Every year begins with instilled optimism. President Bush and the Republican party majorities envisioned great policy accomplishments for 2005. But this vision faded during 2005 when the nation suffered two devastating hurricanes coupled with the ongoing extremity of the Iraq war. The president and lawmakers face a similar reality as they set their sights for 2006.
In healthcare, the new Medicare prescription drug plan will be watched as the program goes into the implementation phase Ñ and it already looks like it’s off to a bumpy start. Calls for Medicaid reform will continue, as Congress was unable to reach consensus on many provisions raised during the budget-cutting discussion in late 2005. Assuming the FY’06 budget reconciliation does pass, it appears likely that a demonstration project will be implemented for gainsharing arrangements between physicians and hospitals. Home health agencies and hospitals will have to abide to certain pay-for-performance provisions. A long-term measure may also be implemented dealing with physician-owned specialty hospitals.
Since Congress was unable to finish the budget reconciliation in December, it will be the first order of business when the House of Representatives returns. In December, the Deficit Reduction Act of 2005 was passed by both chambers. Although the Senate-approved legislation is substantially similar to that passed by the House, Senate Democrats and some Republicans used procedural tactics to strip it of minor, non-deficit-reduction provisions. Consequently, the bill must be returned to the House for further consideration. If passed and enacted in its current form, the following will be highlights of the budget package related to the Medicare and Medicaid programs.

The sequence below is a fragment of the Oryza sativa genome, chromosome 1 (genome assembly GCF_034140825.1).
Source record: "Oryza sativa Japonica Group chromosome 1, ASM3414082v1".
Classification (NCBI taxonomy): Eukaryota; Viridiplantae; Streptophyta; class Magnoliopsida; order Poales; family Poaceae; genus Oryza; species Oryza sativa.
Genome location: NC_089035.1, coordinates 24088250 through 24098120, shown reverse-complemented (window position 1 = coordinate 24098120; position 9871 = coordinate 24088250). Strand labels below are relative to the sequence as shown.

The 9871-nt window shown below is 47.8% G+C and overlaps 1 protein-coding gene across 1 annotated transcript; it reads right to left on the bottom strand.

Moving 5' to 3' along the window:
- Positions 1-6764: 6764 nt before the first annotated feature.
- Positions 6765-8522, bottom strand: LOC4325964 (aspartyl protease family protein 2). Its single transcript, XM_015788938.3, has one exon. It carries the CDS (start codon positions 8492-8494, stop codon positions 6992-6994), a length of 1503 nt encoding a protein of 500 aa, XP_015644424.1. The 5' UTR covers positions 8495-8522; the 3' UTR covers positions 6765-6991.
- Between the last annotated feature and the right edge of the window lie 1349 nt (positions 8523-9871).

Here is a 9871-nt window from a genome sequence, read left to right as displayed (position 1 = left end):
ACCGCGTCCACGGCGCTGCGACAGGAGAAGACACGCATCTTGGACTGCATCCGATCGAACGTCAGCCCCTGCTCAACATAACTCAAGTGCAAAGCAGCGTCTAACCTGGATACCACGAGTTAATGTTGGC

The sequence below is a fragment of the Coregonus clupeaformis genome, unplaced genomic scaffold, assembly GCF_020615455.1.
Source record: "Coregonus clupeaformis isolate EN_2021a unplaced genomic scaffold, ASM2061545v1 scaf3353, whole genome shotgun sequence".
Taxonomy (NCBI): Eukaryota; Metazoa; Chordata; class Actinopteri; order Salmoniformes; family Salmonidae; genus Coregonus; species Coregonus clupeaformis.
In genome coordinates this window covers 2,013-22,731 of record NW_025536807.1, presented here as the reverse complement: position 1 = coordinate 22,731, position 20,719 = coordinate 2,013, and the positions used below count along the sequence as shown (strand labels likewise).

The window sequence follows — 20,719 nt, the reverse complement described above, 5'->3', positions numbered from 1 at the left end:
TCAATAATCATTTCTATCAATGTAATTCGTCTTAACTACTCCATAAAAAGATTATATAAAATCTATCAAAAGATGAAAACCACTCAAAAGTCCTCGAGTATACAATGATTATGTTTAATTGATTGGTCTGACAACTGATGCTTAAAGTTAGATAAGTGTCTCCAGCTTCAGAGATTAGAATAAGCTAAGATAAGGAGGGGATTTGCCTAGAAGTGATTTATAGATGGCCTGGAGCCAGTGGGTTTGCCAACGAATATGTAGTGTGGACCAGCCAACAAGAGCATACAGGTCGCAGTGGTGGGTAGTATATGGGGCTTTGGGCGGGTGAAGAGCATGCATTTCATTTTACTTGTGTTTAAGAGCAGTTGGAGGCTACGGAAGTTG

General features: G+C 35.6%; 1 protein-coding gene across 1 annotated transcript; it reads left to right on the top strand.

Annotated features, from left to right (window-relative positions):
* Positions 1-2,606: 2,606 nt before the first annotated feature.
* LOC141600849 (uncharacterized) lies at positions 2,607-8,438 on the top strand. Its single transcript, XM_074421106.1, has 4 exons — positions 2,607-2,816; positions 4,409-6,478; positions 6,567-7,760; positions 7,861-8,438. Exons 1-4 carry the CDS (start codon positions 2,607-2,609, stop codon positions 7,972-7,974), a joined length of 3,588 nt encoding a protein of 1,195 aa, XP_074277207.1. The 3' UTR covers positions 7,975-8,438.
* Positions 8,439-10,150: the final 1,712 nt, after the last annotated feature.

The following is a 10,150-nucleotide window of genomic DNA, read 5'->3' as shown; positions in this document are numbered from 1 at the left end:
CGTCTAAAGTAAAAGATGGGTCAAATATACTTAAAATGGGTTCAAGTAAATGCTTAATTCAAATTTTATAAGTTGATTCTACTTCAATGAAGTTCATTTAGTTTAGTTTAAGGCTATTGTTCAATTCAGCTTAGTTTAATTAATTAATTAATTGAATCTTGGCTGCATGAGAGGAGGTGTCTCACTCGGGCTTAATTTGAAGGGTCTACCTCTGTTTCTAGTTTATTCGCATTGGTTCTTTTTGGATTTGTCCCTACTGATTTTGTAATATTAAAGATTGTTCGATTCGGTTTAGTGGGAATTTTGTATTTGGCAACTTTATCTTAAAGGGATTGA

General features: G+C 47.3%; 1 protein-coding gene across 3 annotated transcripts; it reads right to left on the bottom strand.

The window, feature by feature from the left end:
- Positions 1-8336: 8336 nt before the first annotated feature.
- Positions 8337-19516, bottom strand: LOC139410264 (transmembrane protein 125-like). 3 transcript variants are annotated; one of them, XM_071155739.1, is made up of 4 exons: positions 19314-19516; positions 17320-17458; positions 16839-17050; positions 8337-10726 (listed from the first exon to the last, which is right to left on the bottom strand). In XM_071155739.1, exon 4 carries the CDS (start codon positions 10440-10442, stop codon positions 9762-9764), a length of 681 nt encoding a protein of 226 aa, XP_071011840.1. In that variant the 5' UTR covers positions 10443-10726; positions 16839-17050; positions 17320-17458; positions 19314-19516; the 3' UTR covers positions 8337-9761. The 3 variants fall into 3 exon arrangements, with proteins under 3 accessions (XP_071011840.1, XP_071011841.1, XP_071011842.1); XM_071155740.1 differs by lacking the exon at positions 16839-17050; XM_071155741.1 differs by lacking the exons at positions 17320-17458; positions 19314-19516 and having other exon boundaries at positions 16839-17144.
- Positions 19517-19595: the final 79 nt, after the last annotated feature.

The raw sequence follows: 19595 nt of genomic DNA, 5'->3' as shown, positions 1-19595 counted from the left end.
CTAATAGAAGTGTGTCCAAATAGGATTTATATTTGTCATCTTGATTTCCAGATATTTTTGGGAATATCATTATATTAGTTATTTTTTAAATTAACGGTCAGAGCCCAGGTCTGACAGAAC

- Ensures payment rates for ambulatory surgery centers (ASCs) do not exceed payment rates for the same services provided in hospital outpatient departments. This provision is effective for services furnished after Jan. 1, 2007 and before implementation of the new ASC payment system.
- Increases payments to insurers that cover sicker patients and lowers payments to insurers covering healthier patients.
- Reduces payments for imaging services.
- Reduces payments for prescription drugs.
- Tightens the rules of asset transferring for the elderly in an effort to qualify for benefits.
- Permits states to charge premiums and higher co-payments for benefits, including prescription drugs, doctors’ services and hospital care.
This is a Congressional election year. If the schedule runs close to historical patterns, Congress is going to want to be in Washington only until late summer. President Bush will shortly be referred to as a ‘lame-duck.’ Members anxious for re-election will not be as beholden to the President and the GOP leadership if they renew unpopular initiatives and do not quickly deal with some of the mess left over from 2005. Likely, the Congress will want to see quick action on the 2005 budget reconciliation bill. If issues, including many related to healthcare, Medicare, and Medicaid become too contentious, look to see these jettisoned as the Congressional ship-of-state quickly maneuvers back into calmer and politically favorable waters.